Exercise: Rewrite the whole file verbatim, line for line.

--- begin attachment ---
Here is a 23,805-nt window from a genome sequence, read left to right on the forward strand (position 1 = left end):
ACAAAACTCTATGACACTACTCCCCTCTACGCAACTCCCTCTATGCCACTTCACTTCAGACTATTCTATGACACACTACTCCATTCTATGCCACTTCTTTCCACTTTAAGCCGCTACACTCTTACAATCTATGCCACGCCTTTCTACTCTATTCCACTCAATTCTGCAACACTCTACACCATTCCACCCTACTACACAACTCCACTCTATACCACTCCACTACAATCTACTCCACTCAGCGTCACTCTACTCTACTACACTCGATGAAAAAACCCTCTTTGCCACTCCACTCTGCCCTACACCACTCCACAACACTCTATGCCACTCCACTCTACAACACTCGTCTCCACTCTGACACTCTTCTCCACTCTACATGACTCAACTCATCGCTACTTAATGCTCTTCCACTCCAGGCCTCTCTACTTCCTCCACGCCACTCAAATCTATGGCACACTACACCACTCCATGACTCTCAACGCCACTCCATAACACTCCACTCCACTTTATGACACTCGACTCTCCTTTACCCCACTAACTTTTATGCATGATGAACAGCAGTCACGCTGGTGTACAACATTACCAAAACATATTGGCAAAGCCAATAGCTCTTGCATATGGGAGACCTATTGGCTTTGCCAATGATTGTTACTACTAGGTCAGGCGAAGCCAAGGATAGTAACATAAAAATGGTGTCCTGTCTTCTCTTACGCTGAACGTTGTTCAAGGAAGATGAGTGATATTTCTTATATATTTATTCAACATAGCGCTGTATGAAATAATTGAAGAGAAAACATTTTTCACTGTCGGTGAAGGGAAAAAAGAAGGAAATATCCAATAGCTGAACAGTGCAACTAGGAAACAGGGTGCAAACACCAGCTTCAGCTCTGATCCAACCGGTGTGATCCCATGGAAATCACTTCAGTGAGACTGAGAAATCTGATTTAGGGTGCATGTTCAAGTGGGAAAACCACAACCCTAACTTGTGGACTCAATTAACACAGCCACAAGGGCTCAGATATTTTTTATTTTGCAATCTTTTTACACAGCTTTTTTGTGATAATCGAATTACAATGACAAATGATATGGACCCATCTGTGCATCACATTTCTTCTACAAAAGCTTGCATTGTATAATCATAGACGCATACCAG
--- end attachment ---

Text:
Here is a 23,805-nt window from a genome sequence, read left to right on the forward strand (position 1 = left end):
ACAAAACTCTATGACACTACTCCCCTCTACGCAACTCCCTCTATGCCACTTCACTTCAGACTATTCTATGACACACTACTCCATTCTATGCCACTTCTTTCCACTTTAAGCCGCTACACTCTTACAATCTATGCCACGCCTTTCTACTCTATTCCACTCAATTCTGCAACACTCTACACCATTCCACCCTACTACACAACTCCACTCTATACCACTCCACTACAATCTACTCCACTCAGCGTCACTCTACTCTACTACACTCGATGAAAAAACCCTCTTTGCCACTCCACTCTGCCCTACACCACTCCACAACACTCTATGCCACTCCACTCTACAACACTCGTCTCCACTCTGACACTCTTCTCCACTCTACATGACTCAACTCATCGCTACTTAATGCTCTTCCACTCCAGGCCTCTCTACTTCCTCCACGCCACTCAAATCTATGGCACACTACACCACTCCATGACTCTCAACGCCACTCCATAACACTCCACTCCACTTTATGACACTCGACTCTCCTTTACCCCACTAACTTTTATGCATGATGAACAGCAGTCACGCTGGTGTACAACATTACCAAAACATATTGGCAAAGCCAATAGCTCTTGCATATGGGAGACCTATTGGCTTTGCCAATGATTGTTACTACTAGGTCAGGCGAAGCCAAGGATAGTAACATAAAAATGGTGTCCTGTCTTCTCTTACGCTGAACGTTGTTCAAGGAAGATGAGTGATATTTCTTATATATTTATTCAACATAGCGCTGTATGAAATAATTGAAGAGAAAACATTTTTCACTGTCGGTGAAGGGAAAAAAGAAGGAAATATCCAATAGCTGAACAGTGCAACTAGGAAACAGGGTGCAAACACCAGCTTCAGCTCTGATCCAACCGGTGTGATCCCATGGAAATCACTTCAGTGAGACTGAGAAATCTGATTTAGGGTGCATGTTCAAGTGGGAAAACCACAACCCTAACTTGTGGACTCAATTAACACAGCCACAAGGGCTCAGATATTTTTTATTTTGCAATCTTTTTACACAGCTTTTTTGTGATAATCGAATTACAATGACAAATGATATGGACCCATCTGTGCATCACATTTCTTCTACAAAAGCTTGCATTGTATAATCATAGACGCATACCAG